Every musical form has a starting point, a place of origin, somewhere on the map to metaphorically place one of those little blue ceramic plaques. Rock ‘n roll came from the south, basically. The blues from the Mississippi Delta, jazz from New Orleans brothels. Hip hop from — the Bronx? But then they spread, mutated, evolved, and their geography became diffuse and meaningless. But reggae comes from Jamaica. Sure, it’s played elsewhere and has traveled the globe, but reggae is the Champagne of music, the authentic stuff only comes from one place.
To understand reggae we have to factor in Jamaica — an island colonized and oppressed and treated terribly, demeaningly, by the British. So the experience of the native Black people of white people wasn’t good, wasn’t pleasant. That experience is not disassociated from their culture or their day to day lives. Some reggae musicians have referred to white people as devils. Frankly, are they wrong? (Probably literally, but you get my point.) And we white people, who brutalized them and sucked their nation dry, are offended at their racism!
Reggae was around, in a form, in the early ’60s, but not named as such until the late ’60s when Toots and the Maytals put out “Do The Reggay.” In the late ’60s and early ’70s it spread like an inkblot across the globe as new superstars Jimmy Cliff and later Bob Marley had hits with the music’s exotic sound, uncompromising lyrics and bass-driven, rhythmic instrumentation. There were others — Toots and his Maytals, The Wailers, Peter Tosh, and more esoteric artists like Desmond Dekker, Gregory Isaacs and Linton Kwesi Johnson, wafting from radios and record shops, the sound distinct from anything else, a music perhaps deliciously menacing.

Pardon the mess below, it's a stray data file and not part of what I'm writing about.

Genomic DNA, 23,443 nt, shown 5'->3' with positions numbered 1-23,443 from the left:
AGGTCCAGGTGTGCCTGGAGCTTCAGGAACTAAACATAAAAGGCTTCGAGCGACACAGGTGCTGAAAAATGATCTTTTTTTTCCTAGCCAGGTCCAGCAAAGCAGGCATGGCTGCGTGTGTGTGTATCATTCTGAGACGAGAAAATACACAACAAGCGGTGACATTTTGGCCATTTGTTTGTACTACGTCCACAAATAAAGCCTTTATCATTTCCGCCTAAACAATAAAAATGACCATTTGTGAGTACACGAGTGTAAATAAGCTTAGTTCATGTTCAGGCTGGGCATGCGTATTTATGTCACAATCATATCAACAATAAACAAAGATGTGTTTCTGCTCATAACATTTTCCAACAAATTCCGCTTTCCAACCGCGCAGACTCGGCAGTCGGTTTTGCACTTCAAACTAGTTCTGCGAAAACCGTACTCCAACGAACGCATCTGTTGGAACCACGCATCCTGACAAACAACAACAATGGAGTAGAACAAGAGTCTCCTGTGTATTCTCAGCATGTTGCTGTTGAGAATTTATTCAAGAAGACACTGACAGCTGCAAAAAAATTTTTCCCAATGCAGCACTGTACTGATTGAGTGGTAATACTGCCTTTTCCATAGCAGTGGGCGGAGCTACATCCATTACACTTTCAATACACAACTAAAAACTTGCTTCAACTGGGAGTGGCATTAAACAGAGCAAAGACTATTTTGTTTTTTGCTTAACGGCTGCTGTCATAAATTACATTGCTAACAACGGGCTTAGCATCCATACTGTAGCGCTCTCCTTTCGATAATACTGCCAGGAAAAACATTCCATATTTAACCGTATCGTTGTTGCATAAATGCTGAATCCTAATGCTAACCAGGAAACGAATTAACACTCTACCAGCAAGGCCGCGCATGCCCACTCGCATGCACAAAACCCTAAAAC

Cliff and Marley were the faces of Reggae, in as much as you could see their faces. Back in the dark ages, before music videos and streaming channels and the ubiquity (and relentless, obligatory grind) of social media, there weren’t that many opportunities to form an impression of what someone looked or was like. You could see them in action, if you were lucky, or occasionally on TV, and, infrequently, in photos, the isolated snapshots of proof of existence. You heard them, and read about them, more than you saw them. You certainly didn’t know everything about them.
Marley was more the rockstar and therefore easier to mythologize (and once literally went down in a hail of bullets), but I think Jimmy was and is the real deal, the real sound, and it’s never been replicated, never bettered.
Improbably, he had his first hit, “Hurricane Hattie” at 14, in the late ’50s, having talked his way into the record business from sheer, no doubt annoying persistence while still at school. And that was actually his third single released.
Over the next few years he had a few hits locally before moving to the UK, having signed to Chris Blackwell’s Island Records. In 1967 he released his first major album, Hard Road to Travel, which was more an R&B / rock album (it included a cover of “A Whiter Shade Of Pale”). He hadn’t found his reggae feet yet.
But that came at the end of the decade, with “Wonderful World, Beautiful People” released in 1969 and “Vietnam” a year later, at the apotheosis of the conflict. It was a massive hit around the world, a rallying cry with a catchy tune to end the war, and an anthem to announce Jimmy as an international star. Dylan called it the best protest song he ever heard.
And it was the movie The Harder They Come, released in Jamaica in 1972 and worldwide a year later that gave reggae, and Cliff, who starred in it but had never acted before, a visual definition. Now we could see where it came from, mostly the squalor but also, paradoxically, a relaxed, sunny island life where somehow, more or less, everybody gets through everything. The movie is music laden, and at least partially about music, but it’s not a musical. It’s a gangster movie about a kid (played by Jimmy) who comes to Kingston to break into the recording business, fails and becomes a small-time bad boy in a local crime gang, kills a cop, runs from the law and — well, it ends in tears.